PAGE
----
Author: Evan Angler
# Of Pages: 288
Publisher: Thomas Nelson
Publication Date: April 6, 2012
Level: Middle Grade
Rating: 1 Heart
Everyone gets the Mark. It gives all the benefits of citizenship. Yet if getting the Mark is such a good thing, then why does it feel so wrong?
Set in a future North America that is struggling to recover after famine and global war, Swipe follows the lives of three kids caught in the middle of a conflict they didn't even know existed. United under a charismatic leader, every citizen of the American Union is required to get the Mark on their 13th birthday in order to gain the benefits of citizenship.
The Mark is a tattoo that must be swiped by special scanners for everything from employment to transportation to shopping. It's almost Logan Langly's 13th birthday and he knows he should be excited about getting the Mark, but he hasn't been able to shake the feeling he's being watched. Not since his sister went to get her Mark five years ago . . . and never came back.
FINALLY! I think I started this book about 3 or 4 months ago and I’m just now finishing it. Reading this book was like pulling teeth for me. I had to force myself to read it little by little.
I always feel bad when writing a completely bad review of something, especially when I was taught that if you don’t have anything nice to say don’t say anything at all. However, I agreed to review this book and give my honest opinion, so that’s what I’m going to do.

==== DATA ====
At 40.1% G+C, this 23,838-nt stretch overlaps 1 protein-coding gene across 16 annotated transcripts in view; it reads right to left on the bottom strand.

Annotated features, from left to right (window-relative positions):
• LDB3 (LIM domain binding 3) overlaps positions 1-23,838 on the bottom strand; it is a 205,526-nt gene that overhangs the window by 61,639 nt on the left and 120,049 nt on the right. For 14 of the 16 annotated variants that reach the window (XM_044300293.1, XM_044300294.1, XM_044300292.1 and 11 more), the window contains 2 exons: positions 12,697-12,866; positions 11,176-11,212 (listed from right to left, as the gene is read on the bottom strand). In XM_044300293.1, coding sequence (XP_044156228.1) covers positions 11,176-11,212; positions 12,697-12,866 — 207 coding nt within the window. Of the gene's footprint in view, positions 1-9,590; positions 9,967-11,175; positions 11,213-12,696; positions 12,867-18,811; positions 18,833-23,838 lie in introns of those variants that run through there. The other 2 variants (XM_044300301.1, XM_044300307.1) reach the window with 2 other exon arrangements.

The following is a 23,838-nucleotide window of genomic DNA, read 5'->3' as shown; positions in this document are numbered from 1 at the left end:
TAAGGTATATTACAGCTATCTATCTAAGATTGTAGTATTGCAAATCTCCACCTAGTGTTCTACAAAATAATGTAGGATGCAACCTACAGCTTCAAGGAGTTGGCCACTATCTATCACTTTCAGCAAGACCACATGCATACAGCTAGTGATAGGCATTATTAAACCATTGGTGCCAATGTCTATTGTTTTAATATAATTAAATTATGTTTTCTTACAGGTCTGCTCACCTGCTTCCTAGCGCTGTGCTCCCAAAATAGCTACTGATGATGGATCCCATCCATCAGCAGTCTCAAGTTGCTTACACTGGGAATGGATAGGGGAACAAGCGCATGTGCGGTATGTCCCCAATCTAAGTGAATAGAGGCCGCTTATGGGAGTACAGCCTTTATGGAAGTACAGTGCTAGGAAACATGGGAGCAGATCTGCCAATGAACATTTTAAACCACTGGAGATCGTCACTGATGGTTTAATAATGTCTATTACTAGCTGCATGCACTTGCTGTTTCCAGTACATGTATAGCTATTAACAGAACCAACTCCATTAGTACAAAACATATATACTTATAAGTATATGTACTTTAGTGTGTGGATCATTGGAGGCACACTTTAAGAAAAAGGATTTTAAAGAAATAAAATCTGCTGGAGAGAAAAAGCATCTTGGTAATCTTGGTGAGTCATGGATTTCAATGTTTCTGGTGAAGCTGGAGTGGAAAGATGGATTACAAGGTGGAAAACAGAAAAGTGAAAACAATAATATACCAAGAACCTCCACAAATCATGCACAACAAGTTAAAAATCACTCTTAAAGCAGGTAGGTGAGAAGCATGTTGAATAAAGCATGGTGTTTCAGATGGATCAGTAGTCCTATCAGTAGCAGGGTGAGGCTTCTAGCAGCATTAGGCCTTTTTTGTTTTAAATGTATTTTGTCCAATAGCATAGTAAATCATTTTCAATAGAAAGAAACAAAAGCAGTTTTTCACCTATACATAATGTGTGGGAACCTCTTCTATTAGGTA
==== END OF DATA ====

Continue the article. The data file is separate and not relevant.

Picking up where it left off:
Usually, one of my favorite things about reading Dystopian is learning about this new world that the author has created. I was very disappointed in how we learned about this future world. The only way we learn about it is through Logan’s studying for his Pledge exam, or just random passages about how things were before. This seemed like a very dry way of presenting the information, almost like reading a history textbook for another world.
The character development just wasn’t there. I didn’t feel like I really knew Logan, Erin, Dane, Hailey, or any of the other characters. The main character could have been beaten over the head and about to die and I had no problem putting the book down right then. No part of me cared what happened next.
I was going to say how boring I thought the story was, but it really wasn’t that nothing was happening because it was- CONSTANTLY. I think the reason it came across as boring was that there was too much of it (I didn’t think that was possible) and it was all very anti-climatic and just kept happening. Problem arose… problem solved…. arose…. solved, and even the things that didn’t get resolved right away were very predictable, which took away the excitement.
The ending was pretty dramatic, definitely trying to hook you for the next book in the series. Unfortunately, I didn’t take the bait and will not be continuing on with the next book.